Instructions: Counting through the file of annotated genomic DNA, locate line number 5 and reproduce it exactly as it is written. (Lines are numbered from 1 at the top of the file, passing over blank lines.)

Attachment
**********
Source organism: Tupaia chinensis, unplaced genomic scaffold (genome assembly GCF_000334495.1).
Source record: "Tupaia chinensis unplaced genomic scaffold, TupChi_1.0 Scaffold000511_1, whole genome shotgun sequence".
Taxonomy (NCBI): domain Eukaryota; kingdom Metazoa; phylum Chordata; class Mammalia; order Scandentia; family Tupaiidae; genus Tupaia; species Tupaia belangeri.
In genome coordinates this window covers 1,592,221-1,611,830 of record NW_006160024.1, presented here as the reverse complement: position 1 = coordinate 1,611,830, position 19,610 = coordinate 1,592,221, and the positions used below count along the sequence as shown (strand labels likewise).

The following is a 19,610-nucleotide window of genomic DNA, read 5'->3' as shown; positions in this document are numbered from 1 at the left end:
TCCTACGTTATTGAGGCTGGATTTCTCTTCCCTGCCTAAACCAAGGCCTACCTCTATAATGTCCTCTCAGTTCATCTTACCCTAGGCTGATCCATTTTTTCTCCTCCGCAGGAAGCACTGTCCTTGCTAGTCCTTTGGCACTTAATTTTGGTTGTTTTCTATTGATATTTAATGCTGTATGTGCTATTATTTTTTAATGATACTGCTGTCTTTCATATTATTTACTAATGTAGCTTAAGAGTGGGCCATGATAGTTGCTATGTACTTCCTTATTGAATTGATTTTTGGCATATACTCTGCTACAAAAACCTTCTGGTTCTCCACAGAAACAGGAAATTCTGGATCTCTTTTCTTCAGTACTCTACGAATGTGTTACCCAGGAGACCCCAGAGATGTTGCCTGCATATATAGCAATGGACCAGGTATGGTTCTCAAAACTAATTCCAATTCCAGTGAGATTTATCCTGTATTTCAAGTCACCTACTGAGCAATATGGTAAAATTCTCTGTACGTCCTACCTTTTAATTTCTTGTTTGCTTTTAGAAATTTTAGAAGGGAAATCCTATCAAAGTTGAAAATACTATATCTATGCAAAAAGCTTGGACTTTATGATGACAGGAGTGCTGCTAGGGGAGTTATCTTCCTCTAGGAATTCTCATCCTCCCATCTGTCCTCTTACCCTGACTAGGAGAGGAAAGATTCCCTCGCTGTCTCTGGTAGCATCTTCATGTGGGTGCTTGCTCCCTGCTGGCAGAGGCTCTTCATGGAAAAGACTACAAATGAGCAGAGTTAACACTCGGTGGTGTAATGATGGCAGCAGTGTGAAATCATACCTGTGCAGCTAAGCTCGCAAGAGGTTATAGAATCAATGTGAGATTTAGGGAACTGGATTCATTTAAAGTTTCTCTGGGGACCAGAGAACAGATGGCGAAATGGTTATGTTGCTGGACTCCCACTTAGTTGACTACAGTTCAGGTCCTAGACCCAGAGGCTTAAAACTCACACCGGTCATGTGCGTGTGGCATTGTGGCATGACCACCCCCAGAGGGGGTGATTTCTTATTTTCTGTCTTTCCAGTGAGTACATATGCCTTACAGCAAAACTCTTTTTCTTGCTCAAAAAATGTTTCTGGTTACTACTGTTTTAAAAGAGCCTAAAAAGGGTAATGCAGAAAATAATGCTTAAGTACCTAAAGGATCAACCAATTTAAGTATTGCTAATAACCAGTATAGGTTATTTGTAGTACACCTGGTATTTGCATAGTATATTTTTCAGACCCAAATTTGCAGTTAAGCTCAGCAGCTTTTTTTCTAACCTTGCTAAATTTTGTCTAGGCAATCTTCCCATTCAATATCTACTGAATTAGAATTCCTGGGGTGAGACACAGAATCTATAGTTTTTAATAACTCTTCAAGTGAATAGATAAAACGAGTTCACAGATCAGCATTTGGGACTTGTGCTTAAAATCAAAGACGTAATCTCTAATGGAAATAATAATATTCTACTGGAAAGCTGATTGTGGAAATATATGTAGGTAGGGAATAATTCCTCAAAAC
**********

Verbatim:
The following is a 19,610-nucleotide window of genomic DNA, read 5'->3' as shown; positions in this document are numbered from 1 at the left end: